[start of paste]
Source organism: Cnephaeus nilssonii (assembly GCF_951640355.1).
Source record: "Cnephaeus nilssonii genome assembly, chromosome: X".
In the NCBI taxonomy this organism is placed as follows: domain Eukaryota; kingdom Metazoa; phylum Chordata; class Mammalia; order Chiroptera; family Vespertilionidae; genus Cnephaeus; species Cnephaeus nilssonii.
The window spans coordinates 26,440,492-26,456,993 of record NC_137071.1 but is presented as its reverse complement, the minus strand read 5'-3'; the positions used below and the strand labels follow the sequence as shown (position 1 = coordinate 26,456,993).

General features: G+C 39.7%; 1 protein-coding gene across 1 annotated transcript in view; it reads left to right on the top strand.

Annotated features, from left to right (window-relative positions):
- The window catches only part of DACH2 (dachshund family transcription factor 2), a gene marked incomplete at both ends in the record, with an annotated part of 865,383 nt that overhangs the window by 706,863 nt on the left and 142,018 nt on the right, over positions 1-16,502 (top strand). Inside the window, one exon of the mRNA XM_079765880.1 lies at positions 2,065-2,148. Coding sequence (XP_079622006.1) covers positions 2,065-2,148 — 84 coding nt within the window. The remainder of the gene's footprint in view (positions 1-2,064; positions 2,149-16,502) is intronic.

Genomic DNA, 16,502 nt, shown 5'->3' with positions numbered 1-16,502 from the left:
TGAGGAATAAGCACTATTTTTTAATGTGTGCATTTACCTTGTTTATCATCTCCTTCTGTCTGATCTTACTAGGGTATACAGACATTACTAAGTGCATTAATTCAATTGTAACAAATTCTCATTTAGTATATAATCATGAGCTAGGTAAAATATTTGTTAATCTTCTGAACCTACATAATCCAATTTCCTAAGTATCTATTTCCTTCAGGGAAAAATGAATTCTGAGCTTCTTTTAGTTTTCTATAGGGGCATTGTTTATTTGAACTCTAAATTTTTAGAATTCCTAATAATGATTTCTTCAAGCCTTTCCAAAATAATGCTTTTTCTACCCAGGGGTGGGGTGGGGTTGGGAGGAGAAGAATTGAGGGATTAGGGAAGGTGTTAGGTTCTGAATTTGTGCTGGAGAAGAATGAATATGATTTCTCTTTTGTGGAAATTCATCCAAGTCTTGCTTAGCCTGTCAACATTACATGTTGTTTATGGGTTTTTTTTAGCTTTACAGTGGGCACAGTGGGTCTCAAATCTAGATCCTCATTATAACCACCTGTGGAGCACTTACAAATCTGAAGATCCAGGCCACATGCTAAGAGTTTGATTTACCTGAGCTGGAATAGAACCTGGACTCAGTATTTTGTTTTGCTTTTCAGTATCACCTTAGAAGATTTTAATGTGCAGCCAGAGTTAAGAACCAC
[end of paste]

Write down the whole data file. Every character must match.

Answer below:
Source organism: Cnephaeus nilssonii (assembly GCF_951640355.1).
Source record: "Cnephaeus nilssonii genome assembly, chromosome: X".
In the NCBI taxonomy this organism is placed as follows: domain Eukaryota; kingdom Metazoa; phylum Chordata; class Mammalia; order Chiroptera; family Vespertilionidae; genus Cnephaeus; species Cnephaeus nilssonii.
The window spans coordinates 26,440,492-26,456,993 of record NC_137071.1 but is presented as its reverse complement, the minus strand read 5'-3'; the positions used below and the strand labels follow the sequence as shown (position 1 = coordinate 26,456,993).

General features: G+C 39.7%; 1 protein-coding gene across 1 annotated transcript in view; it reads left to right on the top strand.

Annotated features, from left to right (window-relative positions):
- The window catches only part of DACH2 (dachshund family transcription factor 2), a gene marked incomplete at both ends in the record, with an annotated part of 865,383 nt that overhangs the window by 706,863 nt on the left and 142,018 nt on the right, over positions 1-16,502 (top strand). Inside the window, one exon of the mRNA XM_079765880.1 lies at positions 2,065-2,148. Coding sequence (XP_079622006.1) covers positions 2,065-2,148 — 84 coding nt within the window. The remainder of the gene's footprint in view (positions 1-2,064; positions 2,149-16,502) is intronic.

Genomic DNA, 16,502 nt, shown 5'->3' with positions numbered 1-16,502 from the left:
TGAGGAATAAGCACTATTTTTTAATGTGTGCATTTACCTTGTTTATCATCTCCTTCTGTCTGATCTTACTAGGGTATACAGACATTACTAAGTGCATTAATTCAATTGTAACAAATTCTCATTTAGTATATAATCATGAGCTAGGTAAAATATTTGTTAATCTTCTGAACCTACATAATCCAATTTCCTAAGTATCTATTTCCTTCAGGGAAAAATGAATTCTGAGCTTCTTTTAGTTTTCTATAGGGGCATTGTTTATTTGAACTCTAAATTTTTAGAATTCCTAATAATGATTTCTTCAAGCCTTTCCAAAATAATGCTTTTTCTACCCAGGGGTGGGGTGGGGTTGGGAGGAGAAGAATTGAGGGATTAGGGAAGGTGTTAGGTTCTGAATTTGTGCTGGAGAAGAATGAATATGATTTCTCTTTTGTGGAAATTCATCCAAGTCTTGCTTAGCCTGTCAACATTACATGTTGTTTATGGGTTTTTTTTAGCTTTACAGTGGGCACAGTGGGTCTCAAATCTAGATCCTCATTATAACCACCTGTGGAGCACTTACAAATCTGAAGATCCAGGCCACATGCTAAGAGTTTGATTTACCTGAGCTGGAATAGAACCTGGACTCAGTATTTTGTTTTGCTTTTCAGTATCACCTTAGAAGATTTTAATGTGCAGCCAGAGTTAAGAACCAC